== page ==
Whether we like it or not, a lot of our behaviors, habits, and preferences come from our upbringing. Some of us grew up in a household that ate fruits and veggies every day, while others grew up on fast food or lots and lots of cereal. Some of us had a “traditional” family with two parents and maybe a few siblings, while others lived in separate households or with other guardians. And of course, there’s a huge spectrum in between — the point is that we all have different experiences.

Whatever your childhood looked like, it’s part of who you are now. One of the biggest things you carry with you into adulthood, though, is your family’s “Money Story.”

What’s a Money Story?

Essentially, a money story is your total experience with money. It’s how you think about money in your head, how you work for money, how you spend it and save it, and how you talk about it. Because money touches virtually every aspect of our lives, it’s really important that we get to the root of our family’s money stories. This way, we can see what we’ve taken from our childhood into adulthood.

For some of us, these money stories are great. They’ve taught us how to work hard, save well, and have a positive relationship with money. For others, the opposite is true. And for some (maybe the majority) our money stories are “not bad, but not good either.” In fact, most of us aren’t really raised with transparency around money at all, so we end up trying to find our way as adults.

That’s why we think understanding money stories is so important. Because when you know what you were “taught,” even subconsciously, about money, you will be better able to work through it to find a newer, better relationship with money that works for your life.

What is YOUR Money Story?

The first step to addressing your money story is to figure out what your money story actually is. To do that, you can ask yourself a series of questions:

  • What did you learn about money from your parents or family? Did they teach you how to use money or was your education mostly gained from watching them?
  • What do you remember about finances in your childhood home? Did it seem to be present, or was money tight?
  • Do you remember your parents or family fighting about money? Discussing it openly?
  • What “category” would you place your family in? Lower class, middle class, upper class?
  • Were there any big financial events in your family, like a big raise or a job loss? How was that handled in your family?
  • As an adult, have you noticed anything about how your family interacts with money? Do they save all of it, spend a lot, or talk about never having enough? Or do they seem to be fairly stable with money?

Now that you’ve got those answers floating through your head, it’s time to figure out how that money story is affecting you. Of course, take all the time you need to come up with clearer answers to the above questions.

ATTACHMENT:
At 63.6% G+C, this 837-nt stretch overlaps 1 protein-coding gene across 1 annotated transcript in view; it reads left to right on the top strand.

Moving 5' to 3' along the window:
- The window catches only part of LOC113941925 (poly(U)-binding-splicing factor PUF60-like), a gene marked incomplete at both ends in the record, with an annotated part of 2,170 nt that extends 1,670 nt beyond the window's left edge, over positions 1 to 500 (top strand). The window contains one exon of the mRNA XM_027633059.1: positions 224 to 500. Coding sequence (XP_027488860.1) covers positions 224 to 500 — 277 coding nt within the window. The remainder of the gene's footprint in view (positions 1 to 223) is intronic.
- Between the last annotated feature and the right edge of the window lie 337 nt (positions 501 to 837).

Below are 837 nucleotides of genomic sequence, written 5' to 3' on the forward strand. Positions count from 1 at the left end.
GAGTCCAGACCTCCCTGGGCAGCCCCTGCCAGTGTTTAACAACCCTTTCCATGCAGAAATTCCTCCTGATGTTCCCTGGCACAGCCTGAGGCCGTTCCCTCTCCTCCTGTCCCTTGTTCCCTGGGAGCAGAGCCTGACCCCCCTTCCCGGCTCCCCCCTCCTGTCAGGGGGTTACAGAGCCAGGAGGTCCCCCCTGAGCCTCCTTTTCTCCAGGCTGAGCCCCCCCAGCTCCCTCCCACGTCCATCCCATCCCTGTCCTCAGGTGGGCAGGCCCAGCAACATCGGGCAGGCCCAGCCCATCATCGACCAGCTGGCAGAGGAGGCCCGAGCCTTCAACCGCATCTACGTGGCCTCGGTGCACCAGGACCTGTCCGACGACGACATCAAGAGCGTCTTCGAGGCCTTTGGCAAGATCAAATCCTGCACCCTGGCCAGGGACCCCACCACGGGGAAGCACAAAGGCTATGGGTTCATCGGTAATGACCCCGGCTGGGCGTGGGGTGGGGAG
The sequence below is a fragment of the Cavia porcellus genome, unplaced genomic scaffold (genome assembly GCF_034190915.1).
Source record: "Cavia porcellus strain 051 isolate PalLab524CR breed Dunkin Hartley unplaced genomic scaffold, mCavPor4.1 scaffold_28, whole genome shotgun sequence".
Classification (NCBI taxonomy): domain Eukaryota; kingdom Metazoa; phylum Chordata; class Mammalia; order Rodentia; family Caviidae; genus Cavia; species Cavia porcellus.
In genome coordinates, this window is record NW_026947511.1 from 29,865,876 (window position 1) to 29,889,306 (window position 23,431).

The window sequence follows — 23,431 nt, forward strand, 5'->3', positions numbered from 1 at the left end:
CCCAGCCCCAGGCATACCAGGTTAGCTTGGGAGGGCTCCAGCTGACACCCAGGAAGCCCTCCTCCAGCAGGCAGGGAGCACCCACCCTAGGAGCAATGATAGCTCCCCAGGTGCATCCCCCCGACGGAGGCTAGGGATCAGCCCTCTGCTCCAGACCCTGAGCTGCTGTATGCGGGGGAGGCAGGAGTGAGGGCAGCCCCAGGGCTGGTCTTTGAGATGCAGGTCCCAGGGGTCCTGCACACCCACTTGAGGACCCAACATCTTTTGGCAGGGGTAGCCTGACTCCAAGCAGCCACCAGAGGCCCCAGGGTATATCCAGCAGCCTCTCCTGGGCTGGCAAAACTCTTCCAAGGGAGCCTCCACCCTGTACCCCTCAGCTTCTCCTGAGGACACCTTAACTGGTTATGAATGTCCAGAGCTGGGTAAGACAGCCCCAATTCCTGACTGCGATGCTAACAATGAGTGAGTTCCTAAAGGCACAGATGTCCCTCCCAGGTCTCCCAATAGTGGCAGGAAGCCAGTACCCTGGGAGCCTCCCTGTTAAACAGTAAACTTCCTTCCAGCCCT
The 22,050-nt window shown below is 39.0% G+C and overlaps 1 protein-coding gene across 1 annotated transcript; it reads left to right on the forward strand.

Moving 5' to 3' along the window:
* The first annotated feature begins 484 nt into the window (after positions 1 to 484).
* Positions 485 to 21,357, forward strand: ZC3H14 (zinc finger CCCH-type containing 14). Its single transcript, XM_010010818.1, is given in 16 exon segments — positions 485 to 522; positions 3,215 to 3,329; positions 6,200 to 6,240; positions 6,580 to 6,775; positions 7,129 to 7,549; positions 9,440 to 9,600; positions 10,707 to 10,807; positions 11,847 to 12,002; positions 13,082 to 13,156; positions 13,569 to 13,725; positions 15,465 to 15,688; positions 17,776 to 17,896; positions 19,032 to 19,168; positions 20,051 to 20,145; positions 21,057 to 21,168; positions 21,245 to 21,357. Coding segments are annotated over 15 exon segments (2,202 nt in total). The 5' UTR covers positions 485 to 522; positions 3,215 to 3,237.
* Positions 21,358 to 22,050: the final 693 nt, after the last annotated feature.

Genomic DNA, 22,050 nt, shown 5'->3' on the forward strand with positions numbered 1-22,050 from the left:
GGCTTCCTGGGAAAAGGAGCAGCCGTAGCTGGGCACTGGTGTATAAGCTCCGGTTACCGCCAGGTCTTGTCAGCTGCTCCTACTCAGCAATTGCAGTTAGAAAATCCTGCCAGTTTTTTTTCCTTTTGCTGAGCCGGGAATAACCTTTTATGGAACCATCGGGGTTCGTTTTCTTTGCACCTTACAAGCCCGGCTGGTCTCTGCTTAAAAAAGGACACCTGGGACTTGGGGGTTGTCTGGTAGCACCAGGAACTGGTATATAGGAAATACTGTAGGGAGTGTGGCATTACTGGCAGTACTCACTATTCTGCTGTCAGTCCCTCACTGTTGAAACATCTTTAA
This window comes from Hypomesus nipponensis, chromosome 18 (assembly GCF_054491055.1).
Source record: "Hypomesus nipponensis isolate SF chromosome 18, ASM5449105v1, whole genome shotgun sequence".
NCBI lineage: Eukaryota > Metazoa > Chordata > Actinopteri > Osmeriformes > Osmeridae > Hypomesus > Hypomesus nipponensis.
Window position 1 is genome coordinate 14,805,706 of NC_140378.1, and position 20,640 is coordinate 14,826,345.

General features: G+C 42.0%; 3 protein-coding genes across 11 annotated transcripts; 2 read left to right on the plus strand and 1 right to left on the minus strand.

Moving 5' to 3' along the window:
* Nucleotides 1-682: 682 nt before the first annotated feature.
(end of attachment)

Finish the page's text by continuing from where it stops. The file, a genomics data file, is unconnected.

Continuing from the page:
Then, you can ask yourself:

  • Do I do anything with money that is similar to my parents or family? Do I think this is a positive or negative behavior?
  • Do I discuss or think about money the way I’ve heard my family discussing it?
  • What’s different about how I manage, think about, or discuss money? Do I think this is a positive or negative difference?
  • Would a different money story/background serve me better with money now?
  • Does my relationship with money or my money story connect with my money values?
  • If I had kids, what would I do the same or different when talking about money?

All of these answers will give you an idea of whether or not your money story is serving you. You’ll also hopefully get a clearer idea of what you like or don’t like. For example, your parents may have taught you how to save money for a big purchase, but you also saw them fighting about money a lot. The saving skills they passed down are great for you today, but the tension over money in relationships isn’t something you want to bring with you.

These are big questions, but they’re worth it — especially if you’re tired of being in the same money loop (“There isn’t enough!” or “Why can’t I stop spending?”) or the same fight with your spouse. From here, you can choose a new money story and change your life.

It’s Time to Decide What Story You Want to Tell

One thing is clear: all of us have a money story. Some of them are great, some of them aren’t, and some of them are in that cloudy gray area. But whatever your story is, you get to decide what to keep. Maybe you love how your parents taught you to keep extra cash in your checking account for emergencies, so keep doing that. But maybe you didn’t enjoy that they spent a lot of money on clothes or cars; you don’t have to do that.

The beauty of being an adult is that you can decide how to work for, spend, and save your money. Best of all, you get to create a new money story that makes you feel happy and fulfilled.

If you want to do the deep work and rewrite your money story, our Everyday Money Workbook can help. In it, you’ll get guidance on fresh ways to approach your finances, sections that focus on communication, values, assessment, and goals, and tips to get your money story on track.